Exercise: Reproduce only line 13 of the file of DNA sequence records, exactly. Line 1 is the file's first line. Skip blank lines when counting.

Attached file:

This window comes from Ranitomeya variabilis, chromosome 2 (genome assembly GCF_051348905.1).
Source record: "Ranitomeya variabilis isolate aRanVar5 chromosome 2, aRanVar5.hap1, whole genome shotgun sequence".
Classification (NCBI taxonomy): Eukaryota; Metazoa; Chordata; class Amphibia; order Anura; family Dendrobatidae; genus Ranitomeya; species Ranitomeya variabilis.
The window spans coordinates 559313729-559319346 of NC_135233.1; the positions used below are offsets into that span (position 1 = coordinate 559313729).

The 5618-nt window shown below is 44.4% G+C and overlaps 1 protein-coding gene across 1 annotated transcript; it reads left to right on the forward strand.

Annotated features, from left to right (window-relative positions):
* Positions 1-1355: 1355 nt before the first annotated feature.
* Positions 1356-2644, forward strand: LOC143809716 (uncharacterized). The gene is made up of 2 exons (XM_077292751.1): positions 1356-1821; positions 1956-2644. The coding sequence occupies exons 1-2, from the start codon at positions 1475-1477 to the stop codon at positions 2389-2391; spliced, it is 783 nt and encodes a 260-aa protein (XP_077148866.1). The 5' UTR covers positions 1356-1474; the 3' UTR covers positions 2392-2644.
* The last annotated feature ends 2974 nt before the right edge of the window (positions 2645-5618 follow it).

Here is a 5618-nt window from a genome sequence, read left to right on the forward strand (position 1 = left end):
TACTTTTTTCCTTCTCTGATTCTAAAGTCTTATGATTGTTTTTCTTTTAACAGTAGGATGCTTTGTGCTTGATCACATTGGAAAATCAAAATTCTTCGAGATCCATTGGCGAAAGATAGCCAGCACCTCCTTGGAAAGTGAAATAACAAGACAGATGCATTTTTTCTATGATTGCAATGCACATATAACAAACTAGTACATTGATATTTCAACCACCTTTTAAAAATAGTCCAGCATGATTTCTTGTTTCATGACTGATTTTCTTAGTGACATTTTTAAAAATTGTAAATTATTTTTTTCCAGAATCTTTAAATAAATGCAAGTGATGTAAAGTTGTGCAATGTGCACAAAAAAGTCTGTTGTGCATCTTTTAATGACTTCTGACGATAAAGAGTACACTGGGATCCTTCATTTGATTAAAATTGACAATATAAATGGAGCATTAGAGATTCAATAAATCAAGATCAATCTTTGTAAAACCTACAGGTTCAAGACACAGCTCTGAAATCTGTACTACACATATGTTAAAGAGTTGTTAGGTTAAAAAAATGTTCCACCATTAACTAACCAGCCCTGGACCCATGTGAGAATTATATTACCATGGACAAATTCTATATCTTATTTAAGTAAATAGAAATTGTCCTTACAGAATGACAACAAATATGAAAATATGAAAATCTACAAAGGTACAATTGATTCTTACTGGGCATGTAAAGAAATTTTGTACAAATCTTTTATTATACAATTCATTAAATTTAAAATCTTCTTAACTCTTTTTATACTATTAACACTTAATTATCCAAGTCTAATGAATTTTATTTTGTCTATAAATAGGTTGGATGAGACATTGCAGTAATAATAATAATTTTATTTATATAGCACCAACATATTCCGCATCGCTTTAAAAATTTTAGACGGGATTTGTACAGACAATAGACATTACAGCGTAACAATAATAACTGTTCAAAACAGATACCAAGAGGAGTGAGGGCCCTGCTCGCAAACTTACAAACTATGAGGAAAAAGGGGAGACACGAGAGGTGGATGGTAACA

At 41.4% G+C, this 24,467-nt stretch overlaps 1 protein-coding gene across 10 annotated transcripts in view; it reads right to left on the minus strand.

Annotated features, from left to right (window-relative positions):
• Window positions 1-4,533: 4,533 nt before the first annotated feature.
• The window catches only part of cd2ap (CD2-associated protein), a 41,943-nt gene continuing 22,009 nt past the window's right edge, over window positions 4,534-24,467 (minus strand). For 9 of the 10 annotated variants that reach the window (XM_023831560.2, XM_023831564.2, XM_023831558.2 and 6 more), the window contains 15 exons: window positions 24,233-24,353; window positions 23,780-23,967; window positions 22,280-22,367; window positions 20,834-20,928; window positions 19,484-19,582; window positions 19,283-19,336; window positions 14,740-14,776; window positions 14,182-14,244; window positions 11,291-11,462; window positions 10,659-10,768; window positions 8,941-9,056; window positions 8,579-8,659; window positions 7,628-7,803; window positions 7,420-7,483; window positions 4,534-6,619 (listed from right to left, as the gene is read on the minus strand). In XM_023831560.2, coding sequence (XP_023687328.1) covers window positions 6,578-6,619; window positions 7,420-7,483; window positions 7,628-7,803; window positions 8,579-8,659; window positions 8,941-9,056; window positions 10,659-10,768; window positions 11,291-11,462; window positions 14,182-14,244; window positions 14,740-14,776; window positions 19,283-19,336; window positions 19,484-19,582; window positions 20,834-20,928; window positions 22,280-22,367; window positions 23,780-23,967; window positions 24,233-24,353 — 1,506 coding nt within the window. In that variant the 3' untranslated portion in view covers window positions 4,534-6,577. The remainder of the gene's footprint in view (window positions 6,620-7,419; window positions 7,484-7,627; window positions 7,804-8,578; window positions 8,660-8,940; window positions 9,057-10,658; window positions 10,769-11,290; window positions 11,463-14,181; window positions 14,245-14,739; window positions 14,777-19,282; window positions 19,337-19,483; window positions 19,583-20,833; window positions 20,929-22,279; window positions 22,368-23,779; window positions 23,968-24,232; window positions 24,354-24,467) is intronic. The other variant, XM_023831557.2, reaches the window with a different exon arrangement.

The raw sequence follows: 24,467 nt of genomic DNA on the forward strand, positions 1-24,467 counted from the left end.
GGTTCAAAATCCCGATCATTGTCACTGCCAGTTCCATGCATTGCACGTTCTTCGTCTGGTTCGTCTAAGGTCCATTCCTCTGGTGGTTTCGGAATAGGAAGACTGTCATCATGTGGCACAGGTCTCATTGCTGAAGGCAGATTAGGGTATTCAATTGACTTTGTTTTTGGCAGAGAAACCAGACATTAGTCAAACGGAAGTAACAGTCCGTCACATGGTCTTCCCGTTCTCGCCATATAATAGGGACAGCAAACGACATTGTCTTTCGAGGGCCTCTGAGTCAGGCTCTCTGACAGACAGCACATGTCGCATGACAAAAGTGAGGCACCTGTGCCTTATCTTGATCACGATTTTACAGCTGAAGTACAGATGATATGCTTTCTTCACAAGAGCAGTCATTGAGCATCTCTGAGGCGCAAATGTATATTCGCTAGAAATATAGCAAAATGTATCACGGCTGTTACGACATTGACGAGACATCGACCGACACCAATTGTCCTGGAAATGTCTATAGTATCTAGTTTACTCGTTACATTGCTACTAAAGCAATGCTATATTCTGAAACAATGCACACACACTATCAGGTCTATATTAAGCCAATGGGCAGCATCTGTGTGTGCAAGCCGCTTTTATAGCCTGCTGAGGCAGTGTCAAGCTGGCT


Annotated features, from left to right (window-relative positions):